<p>Despite its title, "Listen for the Miracle" doesn't strive for anything miraculous or particularly unusual, theatrically speaking. Instead, actress/playwright Mary Cinnamon has attempted to write a simple, heartwarming comedy about middle-aged romance and marriage.
But even simple, heartwarming comedies require finesse and pacing -- by the performers as well as the writer. And those qualities aren't simple to achieve, as is indicated by this well-intentioned but disappointing Baltimore Playwrights Festival entry at the Spotlighters.
Maureen (Cinnamon) and Mac (Bob Bardoff) are both widowed and have been living together for some time, much to the frustration of their grown children, who are eager for them to get married. Most of the first act consists of the "kids'" efforts to prod them along. The second act begins after the wedding, and without giving too much away, that scene is immediately followed by the event that leads to the title.
The actual miracle turns out to be pretty much of a sitcom-style gimmick -- something between "Bewitched" and "I Dream of Jeannie." But this gimmick is used to convey a deeper meaning concerning the strength of love and the importance of letting go.
This is all well and good and rather touching. It's when "Listen for the Miracle" ventures into comedy that it gets into trouble.
Cinnamon's brand of humor relies primarily on strained dialogue and situations. For example, there's a joke in the first act about a dead puppy being too big to flush down the toilet. Though this isn't especially funny, it's repeated a second time. (Later on, after there was a human fatality on stage, I half expected to hear yet another version of this tasteless joke.)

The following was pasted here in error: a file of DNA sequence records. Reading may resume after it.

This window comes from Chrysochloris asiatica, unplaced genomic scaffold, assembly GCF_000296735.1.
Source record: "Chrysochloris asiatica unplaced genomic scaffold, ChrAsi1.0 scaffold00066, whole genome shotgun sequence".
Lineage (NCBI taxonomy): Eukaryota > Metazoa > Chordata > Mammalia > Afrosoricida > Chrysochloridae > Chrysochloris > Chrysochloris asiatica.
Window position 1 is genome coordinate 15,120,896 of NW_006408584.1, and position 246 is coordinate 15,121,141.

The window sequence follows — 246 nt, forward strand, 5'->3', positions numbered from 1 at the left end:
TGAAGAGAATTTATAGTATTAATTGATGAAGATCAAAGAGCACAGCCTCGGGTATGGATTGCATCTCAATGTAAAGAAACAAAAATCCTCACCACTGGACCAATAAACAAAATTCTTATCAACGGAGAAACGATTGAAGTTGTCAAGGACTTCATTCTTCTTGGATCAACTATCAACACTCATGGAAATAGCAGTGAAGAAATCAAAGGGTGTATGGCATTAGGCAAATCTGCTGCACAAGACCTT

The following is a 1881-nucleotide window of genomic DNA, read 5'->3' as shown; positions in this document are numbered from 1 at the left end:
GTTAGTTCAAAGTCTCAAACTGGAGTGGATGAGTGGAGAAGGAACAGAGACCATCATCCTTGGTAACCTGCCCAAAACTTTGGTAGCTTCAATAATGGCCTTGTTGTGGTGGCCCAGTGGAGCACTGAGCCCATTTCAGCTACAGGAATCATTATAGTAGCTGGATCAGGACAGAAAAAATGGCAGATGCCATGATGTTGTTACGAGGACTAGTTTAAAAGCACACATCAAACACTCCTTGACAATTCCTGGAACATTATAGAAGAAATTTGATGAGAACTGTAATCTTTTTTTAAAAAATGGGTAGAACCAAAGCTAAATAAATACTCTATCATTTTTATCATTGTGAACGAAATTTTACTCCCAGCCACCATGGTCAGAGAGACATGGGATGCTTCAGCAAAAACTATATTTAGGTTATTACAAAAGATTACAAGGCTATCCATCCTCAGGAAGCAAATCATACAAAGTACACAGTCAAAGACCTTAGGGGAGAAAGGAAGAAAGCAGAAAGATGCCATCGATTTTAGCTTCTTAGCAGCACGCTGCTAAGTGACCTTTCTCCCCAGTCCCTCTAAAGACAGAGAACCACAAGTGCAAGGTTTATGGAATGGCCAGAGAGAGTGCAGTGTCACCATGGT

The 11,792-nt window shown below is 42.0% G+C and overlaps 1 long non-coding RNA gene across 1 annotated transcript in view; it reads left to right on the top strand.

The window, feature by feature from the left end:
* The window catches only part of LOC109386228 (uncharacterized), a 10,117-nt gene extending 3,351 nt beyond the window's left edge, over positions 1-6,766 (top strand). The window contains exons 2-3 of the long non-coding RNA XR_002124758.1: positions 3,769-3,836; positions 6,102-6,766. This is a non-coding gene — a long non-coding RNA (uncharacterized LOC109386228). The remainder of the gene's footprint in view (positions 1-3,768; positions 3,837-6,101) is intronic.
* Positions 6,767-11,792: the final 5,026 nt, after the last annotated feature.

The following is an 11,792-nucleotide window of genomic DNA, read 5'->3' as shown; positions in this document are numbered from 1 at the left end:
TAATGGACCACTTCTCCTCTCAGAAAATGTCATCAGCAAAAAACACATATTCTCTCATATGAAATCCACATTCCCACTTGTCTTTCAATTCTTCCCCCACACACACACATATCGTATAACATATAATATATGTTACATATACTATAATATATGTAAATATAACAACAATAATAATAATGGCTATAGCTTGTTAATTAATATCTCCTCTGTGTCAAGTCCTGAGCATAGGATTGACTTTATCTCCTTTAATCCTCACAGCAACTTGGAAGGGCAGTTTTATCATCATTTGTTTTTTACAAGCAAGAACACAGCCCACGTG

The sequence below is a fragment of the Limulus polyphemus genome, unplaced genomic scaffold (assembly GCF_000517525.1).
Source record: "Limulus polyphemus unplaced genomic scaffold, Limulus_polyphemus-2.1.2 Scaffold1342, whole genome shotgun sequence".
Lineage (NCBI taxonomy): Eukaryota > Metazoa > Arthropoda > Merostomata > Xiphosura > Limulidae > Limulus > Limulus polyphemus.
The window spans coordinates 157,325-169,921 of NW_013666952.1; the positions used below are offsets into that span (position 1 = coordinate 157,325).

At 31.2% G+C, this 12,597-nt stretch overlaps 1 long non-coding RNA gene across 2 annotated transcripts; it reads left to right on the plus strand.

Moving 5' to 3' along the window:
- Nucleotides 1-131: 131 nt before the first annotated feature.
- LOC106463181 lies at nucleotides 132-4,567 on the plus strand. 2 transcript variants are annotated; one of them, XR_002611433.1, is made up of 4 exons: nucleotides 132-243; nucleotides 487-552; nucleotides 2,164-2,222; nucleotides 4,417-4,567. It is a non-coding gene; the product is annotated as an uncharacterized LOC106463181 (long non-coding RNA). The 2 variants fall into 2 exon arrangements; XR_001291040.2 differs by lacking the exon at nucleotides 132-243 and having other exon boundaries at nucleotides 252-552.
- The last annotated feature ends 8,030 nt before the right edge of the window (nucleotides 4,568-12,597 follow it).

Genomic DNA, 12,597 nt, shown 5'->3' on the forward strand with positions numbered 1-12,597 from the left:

Much of the physical comedy is based on goofy costumes and props. When Mac proposes to Maureen, he's holding a stalk of broccoli as a bouquet, and she's wearing a black lace bra on top of an over-sized T-shirt.
A running joke about Maureen hiding the portable phone does turn out to have consequences for the plot, but a lot of other comic business just doesn't make sense. Mac's and Maureen's children, for instance, are supposed to be nearly poverty-stricken. They manage, however, to come up with enough money to send Maureen a half dozen expensive flower arrangements in a weak scheme to make Mac jealous.
Like the script, almost everything about director Sharon Rosen's production tries too hard -- especially Cinnamon's performance as Maureen and Christine LaGana as her nosy neighbor. In addition, there's very little chemistry in the relationship between Cinnamon and Bardoff's characters. In contrast, the warmth between Maureen and her mother, played by Joan Corcoran, is one of the play's few subtle, credible touches.
Miracles, Maureen explains at one point, only happen to the humble -- not to those arrogant enough to think they deserve them. This play's conclusion aside, they probably also don't happen to writers who try to force them.
What: "Listen for the Miracle"
Where: Spotlighters, 817 St. Paul St.
When: 8 p.m. Fridays and Saturdays; through July 30
Tickets: $8 and $9
Call: (410) 752-1225